Towards a Marxist Analysis of Caste:
A Response to BT Ranadive
COMRADE B T Ranadive's review of my book. Cultural Revolt in a Colonial Society, is to be welcomed. It is both a recognition of the importance of the subject for the development of a revolutionary mass movement in India, and an attempt to carry forward a Marxist understanding of the role of caste and anti-caste movements in Indian society. It is in this spirit that I am responding to some of the points raised in the review.
While Comrade B T R accepts the main points of the substantive, historical chapters of the book, he levels a heavy critical fire against its main theoretical framework. According to him, my outlook was ^dominated by anti-Marxist concepts like plural society and elite competition" and by a ^''revisionist" understanding of imperialism. This criticism I would accept as largely valid.1 At the time I wrote the dissertation, which was only minimally revised for publication, I tended to accept the position that colonial relations of production were essentially "capitalist", that merchants and landlords were essentially a ^commercial bourgeoisie" and thn poor peasants as well as workers could be best described as a ^semi-proletariat. (However this does not fall into a '-colonial mode of production" model so much as the ^world capitalist system" approach of theorists like A G Frank and Immanuel Wallerstein). Now, I would fully agree with Ranadive that this view is mistaken, that imperialism essentially maintained feudalism—though in a subjugated and modified form—as the dominant mode of production in agriculture during the colonial period. Thus a revolt against caste is never simply a ^cultural revolt", can never be an attack purely at the cultural level, and requires the transformation of the relations of production. Thus the Satyashodhak movement and similar movements were essentially democratic anti-feudal movements, in their radical form crucially linked to peasant agrarian revolution and requiring a full destruction of imperialist domination.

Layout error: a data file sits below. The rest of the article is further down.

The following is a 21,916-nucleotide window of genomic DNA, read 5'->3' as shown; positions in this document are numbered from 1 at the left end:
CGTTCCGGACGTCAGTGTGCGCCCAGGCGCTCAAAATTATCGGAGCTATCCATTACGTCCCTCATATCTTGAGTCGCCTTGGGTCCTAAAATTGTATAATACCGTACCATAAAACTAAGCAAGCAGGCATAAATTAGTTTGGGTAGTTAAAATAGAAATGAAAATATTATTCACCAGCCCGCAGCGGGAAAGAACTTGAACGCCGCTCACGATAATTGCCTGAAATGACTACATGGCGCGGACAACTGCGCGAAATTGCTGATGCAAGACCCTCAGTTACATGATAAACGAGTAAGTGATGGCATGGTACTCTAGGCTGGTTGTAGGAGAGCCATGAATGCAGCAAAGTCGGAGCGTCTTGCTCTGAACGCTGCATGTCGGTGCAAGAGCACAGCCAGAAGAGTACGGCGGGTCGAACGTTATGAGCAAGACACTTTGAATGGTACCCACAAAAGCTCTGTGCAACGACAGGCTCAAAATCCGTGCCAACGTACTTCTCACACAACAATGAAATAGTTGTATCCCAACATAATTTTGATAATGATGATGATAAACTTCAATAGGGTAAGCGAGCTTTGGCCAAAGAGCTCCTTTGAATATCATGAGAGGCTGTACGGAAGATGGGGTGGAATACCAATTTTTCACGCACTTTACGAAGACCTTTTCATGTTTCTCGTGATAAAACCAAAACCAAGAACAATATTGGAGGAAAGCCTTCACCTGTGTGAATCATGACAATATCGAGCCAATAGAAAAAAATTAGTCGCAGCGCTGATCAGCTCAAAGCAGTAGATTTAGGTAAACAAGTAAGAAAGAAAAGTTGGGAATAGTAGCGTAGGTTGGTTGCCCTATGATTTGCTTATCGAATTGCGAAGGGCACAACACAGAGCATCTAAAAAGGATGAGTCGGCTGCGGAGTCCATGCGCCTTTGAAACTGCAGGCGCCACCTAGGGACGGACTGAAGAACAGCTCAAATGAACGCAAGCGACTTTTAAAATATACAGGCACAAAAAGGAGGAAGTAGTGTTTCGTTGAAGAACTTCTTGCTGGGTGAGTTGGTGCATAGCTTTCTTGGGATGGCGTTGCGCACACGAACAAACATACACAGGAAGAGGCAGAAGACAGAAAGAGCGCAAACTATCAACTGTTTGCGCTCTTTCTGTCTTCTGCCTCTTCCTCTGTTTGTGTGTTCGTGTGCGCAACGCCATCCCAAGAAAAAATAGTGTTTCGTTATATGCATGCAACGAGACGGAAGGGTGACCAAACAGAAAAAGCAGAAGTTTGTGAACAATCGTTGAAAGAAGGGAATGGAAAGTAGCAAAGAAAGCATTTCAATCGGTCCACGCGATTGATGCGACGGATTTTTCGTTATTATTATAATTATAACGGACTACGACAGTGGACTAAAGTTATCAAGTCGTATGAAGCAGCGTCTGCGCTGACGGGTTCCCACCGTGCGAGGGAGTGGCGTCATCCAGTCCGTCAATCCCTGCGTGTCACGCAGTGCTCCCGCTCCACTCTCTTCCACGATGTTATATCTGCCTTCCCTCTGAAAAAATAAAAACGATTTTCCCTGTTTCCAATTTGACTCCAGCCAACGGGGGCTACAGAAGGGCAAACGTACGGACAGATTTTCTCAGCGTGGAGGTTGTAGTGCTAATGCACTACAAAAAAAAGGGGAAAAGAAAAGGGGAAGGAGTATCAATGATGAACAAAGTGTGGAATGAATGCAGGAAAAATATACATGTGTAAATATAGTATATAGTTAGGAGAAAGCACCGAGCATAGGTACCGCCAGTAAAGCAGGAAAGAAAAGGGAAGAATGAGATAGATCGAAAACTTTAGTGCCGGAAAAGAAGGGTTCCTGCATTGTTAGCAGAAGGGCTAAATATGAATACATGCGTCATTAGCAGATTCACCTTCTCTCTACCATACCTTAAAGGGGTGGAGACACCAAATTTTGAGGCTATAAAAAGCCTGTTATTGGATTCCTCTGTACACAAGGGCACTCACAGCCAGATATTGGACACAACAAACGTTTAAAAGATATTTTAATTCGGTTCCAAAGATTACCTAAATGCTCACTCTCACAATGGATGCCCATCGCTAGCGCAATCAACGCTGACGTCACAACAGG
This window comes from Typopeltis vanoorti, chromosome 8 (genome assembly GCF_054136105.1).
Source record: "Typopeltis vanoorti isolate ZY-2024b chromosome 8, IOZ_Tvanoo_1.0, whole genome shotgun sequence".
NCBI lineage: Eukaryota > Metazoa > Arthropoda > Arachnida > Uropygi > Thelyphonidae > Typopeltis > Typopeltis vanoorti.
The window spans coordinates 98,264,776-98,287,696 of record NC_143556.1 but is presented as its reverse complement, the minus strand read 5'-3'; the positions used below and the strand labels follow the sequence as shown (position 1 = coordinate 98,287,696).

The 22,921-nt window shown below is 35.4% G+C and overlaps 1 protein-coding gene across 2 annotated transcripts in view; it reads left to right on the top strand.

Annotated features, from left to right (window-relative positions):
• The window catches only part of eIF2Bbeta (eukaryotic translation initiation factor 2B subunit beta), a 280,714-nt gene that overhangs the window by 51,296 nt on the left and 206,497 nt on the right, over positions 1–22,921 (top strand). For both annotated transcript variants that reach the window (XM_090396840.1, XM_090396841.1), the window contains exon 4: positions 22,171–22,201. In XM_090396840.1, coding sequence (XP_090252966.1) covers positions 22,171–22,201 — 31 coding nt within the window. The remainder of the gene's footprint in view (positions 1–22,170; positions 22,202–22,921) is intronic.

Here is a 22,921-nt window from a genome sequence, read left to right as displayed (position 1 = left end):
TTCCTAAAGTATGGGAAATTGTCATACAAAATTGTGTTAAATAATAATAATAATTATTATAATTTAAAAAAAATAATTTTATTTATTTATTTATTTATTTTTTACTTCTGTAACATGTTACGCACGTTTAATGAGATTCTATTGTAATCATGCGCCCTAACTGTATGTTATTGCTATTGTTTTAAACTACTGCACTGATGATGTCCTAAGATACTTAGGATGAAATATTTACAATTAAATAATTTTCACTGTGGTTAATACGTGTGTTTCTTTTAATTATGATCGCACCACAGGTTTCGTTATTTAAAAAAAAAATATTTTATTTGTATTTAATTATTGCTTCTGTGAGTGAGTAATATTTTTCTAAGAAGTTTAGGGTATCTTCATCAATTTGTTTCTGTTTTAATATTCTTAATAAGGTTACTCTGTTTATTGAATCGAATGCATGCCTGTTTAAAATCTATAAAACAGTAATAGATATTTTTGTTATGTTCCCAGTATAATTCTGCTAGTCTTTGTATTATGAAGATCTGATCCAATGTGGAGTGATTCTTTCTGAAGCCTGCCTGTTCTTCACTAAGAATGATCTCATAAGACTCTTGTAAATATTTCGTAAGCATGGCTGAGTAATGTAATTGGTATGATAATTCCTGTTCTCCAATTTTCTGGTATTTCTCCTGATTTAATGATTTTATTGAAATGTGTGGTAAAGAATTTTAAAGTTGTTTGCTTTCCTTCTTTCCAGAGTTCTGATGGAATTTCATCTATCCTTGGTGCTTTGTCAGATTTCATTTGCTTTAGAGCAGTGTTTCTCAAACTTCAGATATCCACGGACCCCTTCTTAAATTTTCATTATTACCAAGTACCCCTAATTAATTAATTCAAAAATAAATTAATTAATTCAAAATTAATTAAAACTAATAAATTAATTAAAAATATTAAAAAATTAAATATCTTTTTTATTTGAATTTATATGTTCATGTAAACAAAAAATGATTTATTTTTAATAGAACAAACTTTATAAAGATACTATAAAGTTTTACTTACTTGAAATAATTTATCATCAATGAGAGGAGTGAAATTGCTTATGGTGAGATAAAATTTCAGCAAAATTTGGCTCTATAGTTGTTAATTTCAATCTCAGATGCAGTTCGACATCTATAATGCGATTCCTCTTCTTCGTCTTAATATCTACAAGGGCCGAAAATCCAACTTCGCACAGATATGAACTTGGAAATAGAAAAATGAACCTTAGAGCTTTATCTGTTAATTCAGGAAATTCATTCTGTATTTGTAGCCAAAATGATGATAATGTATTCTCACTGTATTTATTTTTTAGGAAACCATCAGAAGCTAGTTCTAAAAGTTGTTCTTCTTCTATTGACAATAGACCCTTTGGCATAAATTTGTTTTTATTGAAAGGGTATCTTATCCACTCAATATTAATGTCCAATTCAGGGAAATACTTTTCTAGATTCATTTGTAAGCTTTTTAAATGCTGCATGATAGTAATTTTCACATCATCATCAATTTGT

Though I grasped this point ai some level during the research and writing of the book, I had no really sound grasp of Marxist concepts to give it a basis. My theoretical approach remaind an eclectic one, borro-